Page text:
Reflecting on Lucey

In encountering a personal archive it is often hard to anticipate how ‘personal’ the content contained within may be. Boxes upon boxes of documents and photographs, from an exterior perspective, can look like an overwhelming number of hours spent sorting and organising. However, to the archivist every box is a puzzle piece eventually helping to create an image of the creator.

In our journey through the archive of Eric Lucey we were quickly able to begin to gather a picture of the kind of person he was, mostly through the help of his personal autobiographical notes. In all reality our time spent researching Eric Lucey so far has been extremely short, however it is surpirsing how well we have gotten to know him. With the help of the staff at the Edinburgh University Library Archive we have heard countless stories of Lucey and his collegues, had unlimited access to his proffessional and personal archive and had the incredible oppertunity to be the first people to read/watch through some of his work. We have been offered an incredible oppertunity, to be able to explore through the life of a man who not many know of.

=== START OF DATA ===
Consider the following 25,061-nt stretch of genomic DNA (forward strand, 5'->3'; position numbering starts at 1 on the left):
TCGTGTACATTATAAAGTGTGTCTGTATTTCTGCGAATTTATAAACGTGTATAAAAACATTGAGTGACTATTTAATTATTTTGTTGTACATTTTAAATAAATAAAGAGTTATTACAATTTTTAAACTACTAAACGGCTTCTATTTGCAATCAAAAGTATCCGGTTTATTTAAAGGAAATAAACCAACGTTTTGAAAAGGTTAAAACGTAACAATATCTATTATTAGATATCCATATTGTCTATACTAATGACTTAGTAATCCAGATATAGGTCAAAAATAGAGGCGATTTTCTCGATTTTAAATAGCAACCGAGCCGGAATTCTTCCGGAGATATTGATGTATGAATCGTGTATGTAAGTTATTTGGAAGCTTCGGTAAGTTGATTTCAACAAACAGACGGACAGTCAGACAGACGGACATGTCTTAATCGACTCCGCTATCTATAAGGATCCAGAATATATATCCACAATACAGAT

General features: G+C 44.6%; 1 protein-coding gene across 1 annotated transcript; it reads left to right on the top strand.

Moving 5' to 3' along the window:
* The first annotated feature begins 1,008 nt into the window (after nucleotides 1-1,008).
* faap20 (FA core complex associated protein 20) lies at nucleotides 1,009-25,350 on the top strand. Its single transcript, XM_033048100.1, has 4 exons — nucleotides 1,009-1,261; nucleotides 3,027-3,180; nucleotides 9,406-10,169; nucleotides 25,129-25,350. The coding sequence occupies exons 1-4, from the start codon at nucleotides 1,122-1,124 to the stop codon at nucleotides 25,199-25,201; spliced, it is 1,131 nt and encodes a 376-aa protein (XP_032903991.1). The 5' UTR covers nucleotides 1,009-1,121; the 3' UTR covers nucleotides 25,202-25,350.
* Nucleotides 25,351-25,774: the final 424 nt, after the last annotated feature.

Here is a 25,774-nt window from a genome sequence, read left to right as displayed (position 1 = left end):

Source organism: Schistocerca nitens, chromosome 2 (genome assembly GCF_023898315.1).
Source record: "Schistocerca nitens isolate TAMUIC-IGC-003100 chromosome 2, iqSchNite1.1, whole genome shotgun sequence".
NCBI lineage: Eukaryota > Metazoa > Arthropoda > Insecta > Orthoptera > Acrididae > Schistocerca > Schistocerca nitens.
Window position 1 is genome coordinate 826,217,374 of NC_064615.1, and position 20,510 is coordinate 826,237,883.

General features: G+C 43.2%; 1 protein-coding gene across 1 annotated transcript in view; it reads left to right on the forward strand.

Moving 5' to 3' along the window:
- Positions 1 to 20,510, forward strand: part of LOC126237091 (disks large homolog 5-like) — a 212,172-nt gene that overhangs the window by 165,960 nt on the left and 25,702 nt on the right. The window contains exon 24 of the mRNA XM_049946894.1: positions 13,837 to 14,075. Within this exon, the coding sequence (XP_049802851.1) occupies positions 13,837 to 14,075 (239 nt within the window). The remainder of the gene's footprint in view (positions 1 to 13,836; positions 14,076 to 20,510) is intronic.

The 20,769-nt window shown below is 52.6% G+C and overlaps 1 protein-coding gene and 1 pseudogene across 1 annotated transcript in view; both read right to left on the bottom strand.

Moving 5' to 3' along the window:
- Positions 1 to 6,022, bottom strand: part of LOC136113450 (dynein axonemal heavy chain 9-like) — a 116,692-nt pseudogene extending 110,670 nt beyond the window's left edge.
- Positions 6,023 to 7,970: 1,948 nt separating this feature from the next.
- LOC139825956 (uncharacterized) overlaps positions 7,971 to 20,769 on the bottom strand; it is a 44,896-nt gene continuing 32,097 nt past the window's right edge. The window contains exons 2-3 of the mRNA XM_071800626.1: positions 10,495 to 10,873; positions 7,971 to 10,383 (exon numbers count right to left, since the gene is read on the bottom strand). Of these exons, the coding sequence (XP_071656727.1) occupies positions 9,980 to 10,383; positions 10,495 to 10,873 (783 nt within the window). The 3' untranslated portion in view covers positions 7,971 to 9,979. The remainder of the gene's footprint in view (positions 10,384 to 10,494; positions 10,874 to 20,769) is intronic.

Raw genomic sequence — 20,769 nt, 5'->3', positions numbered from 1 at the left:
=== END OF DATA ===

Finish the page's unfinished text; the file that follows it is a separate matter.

The scope of Lucey’s work is so incredibly diverse and wide, its incredible to be able to explore even a small section of it. It is clear when researching the life of Eric Lucey that his work is one that needs care into preserving and maintaining. Hopefully through the work we and others have been doing with Lucey’s archive he will become a name more regularly spoken of.

“That Exponential Thing”

Eric Lucey wasn’t only a filmmaker. At heart, he was also a scientist. The below photo set is an example of this. “That Exponential Thing” is part of a symposium that C.H. Waddington put together about the adverse effect humans have on the planet. These hand drawn slides are from Lucey. Together they created an opener that would show the negative consequences of industrialisation on communities. Though Waddington was the Director of Animal Genetics, he did not only study animals. He was fascinated with the effect of pollutants and industry on agricultural societies. Many cultures world wide are economically tied to the success of agriculture. Following the slides were a series of graphs showing the rise and fall of pollution from the birth of a community to its “death.” All visuals were created to support the statistics supplied about quality of life, industrialisation and population among small communities. Waddington had the science part completed and ready for this symposium but without Lucey’s projector slides and artwork, the audiences may never have truly seen his vision.